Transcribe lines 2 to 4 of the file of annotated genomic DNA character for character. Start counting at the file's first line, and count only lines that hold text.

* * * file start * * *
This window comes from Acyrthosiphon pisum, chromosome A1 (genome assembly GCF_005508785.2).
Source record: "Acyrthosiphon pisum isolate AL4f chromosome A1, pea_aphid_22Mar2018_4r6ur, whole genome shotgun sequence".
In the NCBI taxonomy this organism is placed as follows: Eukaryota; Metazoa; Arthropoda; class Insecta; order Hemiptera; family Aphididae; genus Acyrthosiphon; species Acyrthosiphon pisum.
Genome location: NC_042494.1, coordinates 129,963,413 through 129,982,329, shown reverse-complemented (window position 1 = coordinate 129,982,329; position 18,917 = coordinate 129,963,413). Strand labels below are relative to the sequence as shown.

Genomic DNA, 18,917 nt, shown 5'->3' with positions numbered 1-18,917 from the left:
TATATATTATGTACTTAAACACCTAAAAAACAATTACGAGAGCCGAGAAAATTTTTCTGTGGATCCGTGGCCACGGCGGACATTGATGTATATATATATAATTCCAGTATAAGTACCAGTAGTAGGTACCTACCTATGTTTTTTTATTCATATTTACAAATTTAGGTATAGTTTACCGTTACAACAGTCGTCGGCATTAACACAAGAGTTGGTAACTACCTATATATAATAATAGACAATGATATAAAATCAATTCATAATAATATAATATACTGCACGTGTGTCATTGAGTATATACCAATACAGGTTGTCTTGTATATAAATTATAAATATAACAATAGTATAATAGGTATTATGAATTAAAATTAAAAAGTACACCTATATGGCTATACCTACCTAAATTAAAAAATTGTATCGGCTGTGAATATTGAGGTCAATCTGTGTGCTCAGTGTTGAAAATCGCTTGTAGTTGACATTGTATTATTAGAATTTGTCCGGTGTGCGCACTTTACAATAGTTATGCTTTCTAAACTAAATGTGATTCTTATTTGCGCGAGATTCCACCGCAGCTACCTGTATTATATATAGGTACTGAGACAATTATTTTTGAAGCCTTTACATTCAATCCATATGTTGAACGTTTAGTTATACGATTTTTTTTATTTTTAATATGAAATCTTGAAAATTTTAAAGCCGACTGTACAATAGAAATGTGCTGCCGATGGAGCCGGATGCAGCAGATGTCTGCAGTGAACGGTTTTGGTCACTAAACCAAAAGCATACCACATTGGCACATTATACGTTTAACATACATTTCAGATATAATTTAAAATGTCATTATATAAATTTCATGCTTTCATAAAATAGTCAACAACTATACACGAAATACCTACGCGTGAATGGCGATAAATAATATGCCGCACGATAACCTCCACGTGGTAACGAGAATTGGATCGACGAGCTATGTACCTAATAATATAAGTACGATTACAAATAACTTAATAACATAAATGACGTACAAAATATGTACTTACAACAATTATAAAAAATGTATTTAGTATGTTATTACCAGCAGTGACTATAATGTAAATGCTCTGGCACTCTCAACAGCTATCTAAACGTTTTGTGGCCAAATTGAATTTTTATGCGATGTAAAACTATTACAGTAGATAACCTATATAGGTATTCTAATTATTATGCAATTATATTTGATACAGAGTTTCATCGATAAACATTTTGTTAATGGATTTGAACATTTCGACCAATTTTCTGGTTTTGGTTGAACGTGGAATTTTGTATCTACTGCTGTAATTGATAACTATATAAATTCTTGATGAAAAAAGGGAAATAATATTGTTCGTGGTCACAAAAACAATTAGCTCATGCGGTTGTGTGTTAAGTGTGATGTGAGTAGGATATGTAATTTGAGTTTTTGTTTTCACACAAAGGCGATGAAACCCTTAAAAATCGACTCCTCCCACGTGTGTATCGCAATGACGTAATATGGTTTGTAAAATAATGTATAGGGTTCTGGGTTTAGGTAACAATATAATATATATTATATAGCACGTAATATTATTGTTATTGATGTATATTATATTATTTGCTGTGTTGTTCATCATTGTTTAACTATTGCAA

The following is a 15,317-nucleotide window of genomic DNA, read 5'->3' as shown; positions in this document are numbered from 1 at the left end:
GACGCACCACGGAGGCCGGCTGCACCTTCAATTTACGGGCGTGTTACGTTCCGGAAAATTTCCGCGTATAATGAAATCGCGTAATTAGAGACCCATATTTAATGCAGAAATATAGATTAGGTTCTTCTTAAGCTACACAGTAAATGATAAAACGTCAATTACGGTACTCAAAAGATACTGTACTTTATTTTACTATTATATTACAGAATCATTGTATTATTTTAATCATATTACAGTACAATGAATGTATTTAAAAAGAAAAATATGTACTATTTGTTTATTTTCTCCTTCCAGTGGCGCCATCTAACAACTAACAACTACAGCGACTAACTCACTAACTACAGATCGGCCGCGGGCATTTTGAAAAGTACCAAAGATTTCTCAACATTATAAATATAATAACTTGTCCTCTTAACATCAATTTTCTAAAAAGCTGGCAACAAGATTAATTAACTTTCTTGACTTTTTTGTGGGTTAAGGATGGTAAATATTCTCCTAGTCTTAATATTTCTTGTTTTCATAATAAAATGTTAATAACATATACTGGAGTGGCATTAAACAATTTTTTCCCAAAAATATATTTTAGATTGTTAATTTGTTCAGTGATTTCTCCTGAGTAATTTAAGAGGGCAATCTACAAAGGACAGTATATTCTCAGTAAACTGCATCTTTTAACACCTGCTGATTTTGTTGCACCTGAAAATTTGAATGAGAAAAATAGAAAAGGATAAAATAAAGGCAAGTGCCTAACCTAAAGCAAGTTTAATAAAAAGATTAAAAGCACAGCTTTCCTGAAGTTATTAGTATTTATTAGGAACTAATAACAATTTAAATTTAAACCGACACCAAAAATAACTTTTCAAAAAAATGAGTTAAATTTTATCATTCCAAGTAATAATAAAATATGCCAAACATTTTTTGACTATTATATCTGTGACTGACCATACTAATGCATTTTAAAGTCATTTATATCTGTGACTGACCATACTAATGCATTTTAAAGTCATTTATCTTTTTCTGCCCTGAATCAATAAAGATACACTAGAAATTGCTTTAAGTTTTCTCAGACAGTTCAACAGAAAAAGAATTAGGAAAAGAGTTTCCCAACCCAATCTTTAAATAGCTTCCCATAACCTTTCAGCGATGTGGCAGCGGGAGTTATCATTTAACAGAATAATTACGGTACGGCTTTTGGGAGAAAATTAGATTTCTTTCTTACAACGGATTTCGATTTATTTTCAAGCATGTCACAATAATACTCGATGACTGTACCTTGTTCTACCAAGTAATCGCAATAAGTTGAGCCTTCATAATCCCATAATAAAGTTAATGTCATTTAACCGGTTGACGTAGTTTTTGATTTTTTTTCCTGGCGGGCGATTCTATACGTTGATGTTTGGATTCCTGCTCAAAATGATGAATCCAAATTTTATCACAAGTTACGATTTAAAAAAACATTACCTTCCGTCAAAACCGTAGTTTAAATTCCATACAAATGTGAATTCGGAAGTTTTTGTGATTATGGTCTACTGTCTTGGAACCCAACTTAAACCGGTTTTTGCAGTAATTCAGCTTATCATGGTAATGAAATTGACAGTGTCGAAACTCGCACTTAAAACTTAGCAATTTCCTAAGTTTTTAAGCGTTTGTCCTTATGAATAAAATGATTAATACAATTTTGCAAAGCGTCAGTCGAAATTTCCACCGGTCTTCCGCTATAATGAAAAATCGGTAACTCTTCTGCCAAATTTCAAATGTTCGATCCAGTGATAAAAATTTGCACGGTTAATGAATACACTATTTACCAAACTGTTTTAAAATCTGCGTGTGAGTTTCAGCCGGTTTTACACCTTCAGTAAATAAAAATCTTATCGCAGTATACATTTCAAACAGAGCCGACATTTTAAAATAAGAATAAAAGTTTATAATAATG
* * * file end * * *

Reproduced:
Source record: "Acyrthosiphon pisum isolate AL4f chromosome A1, pea_aphid_22Mar2018_4r6ur, whole genome shotgun sequence".
In the NCBI taxonomy this organism is placed as follows: Eukaryota; Metazoa; Arthropoda; class Insecta; order Hemiptera; family Aphididae; genus Acyrthosiphon; species Acyrthosiphon pisum.
Genome location: NC_042494.1, coordinates 129,963,413 through 129,982,329, shown reverse-complemented (window position 1 = coordinate 129,982,329; position 18,917 = coordinate 129,963,413). Strand labels below are relative to the sequence as shown.